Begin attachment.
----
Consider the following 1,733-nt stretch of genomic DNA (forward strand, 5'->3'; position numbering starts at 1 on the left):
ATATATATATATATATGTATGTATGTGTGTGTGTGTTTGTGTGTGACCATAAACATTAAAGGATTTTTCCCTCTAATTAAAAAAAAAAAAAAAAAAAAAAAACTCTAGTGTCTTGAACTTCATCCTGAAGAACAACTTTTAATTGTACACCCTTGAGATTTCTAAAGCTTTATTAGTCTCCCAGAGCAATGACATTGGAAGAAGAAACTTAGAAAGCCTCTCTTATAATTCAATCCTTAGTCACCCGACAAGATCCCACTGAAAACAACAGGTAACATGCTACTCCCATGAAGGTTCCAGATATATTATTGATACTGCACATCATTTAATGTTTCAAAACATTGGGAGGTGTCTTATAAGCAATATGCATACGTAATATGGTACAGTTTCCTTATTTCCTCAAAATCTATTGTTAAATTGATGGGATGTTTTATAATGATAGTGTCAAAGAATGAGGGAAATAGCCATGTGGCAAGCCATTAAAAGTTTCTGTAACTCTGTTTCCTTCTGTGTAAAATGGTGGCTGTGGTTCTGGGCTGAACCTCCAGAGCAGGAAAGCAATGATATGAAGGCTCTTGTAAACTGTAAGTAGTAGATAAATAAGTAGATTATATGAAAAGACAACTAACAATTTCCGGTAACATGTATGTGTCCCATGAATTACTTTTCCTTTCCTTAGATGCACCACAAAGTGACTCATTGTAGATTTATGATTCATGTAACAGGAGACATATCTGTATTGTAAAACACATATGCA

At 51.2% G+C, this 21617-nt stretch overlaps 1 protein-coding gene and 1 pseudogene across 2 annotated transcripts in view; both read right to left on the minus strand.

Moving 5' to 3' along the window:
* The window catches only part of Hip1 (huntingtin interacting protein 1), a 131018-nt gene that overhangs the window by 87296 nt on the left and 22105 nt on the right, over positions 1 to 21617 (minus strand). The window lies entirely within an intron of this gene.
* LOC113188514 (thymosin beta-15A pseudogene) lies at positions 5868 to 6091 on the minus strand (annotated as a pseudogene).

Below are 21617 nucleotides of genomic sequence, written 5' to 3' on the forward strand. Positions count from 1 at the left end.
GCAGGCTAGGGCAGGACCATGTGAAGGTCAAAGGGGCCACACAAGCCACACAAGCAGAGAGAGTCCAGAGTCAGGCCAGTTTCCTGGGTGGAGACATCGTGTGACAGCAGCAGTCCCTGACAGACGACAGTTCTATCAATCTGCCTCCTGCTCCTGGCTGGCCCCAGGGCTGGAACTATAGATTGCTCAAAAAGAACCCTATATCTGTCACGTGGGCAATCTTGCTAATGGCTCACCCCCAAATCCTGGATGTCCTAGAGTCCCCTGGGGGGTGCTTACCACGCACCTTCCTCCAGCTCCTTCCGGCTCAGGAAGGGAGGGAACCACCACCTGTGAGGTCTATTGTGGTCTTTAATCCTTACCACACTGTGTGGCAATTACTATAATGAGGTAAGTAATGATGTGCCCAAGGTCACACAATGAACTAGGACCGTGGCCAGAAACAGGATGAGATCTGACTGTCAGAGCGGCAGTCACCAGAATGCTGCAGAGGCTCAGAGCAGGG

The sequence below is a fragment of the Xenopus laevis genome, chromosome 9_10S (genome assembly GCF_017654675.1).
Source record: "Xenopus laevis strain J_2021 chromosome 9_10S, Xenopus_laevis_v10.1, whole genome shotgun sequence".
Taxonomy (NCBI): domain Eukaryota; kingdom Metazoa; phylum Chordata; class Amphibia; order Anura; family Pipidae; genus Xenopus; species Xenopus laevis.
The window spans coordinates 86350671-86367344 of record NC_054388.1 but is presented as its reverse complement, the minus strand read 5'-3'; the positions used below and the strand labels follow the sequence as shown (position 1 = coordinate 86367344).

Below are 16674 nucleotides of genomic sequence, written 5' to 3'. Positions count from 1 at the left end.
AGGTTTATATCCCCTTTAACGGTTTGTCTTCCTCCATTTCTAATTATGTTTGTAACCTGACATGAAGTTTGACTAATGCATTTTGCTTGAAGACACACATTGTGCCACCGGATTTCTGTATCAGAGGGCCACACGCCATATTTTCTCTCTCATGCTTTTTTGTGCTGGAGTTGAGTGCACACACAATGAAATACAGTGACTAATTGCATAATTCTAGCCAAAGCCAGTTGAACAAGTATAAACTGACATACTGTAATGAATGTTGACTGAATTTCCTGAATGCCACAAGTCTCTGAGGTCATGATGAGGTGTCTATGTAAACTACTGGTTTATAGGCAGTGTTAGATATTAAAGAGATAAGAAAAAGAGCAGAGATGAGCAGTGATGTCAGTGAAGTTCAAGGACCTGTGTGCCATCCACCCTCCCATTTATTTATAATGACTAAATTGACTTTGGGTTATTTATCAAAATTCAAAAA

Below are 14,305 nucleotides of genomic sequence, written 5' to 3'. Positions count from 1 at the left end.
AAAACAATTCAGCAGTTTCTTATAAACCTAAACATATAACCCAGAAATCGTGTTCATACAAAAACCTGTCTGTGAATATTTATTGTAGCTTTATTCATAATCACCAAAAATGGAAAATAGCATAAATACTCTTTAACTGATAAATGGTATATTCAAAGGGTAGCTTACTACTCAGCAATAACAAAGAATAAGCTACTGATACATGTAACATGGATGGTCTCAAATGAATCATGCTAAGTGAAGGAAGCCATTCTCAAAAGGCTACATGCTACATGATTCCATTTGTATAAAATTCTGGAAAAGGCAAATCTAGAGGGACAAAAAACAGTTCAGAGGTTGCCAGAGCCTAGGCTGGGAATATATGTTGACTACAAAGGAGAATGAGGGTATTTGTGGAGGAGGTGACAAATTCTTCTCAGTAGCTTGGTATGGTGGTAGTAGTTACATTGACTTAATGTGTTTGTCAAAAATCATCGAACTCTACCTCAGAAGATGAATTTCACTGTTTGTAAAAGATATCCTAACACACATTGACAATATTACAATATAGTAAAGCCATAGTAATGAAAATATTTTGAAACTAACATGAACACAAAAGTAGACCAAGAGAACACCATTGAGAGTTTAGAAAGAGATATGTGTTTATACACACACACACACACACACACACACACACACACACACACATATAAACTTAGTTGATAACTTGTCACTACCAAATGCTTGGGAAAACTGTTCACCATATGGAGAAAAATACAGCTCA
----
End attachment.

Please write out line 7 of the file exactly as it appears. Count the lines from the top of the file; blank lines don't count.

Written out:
Below are 21617 nucleotides of genomic sequence, written 5' to 3' on the forward strand. Positions count from 1 at the left end.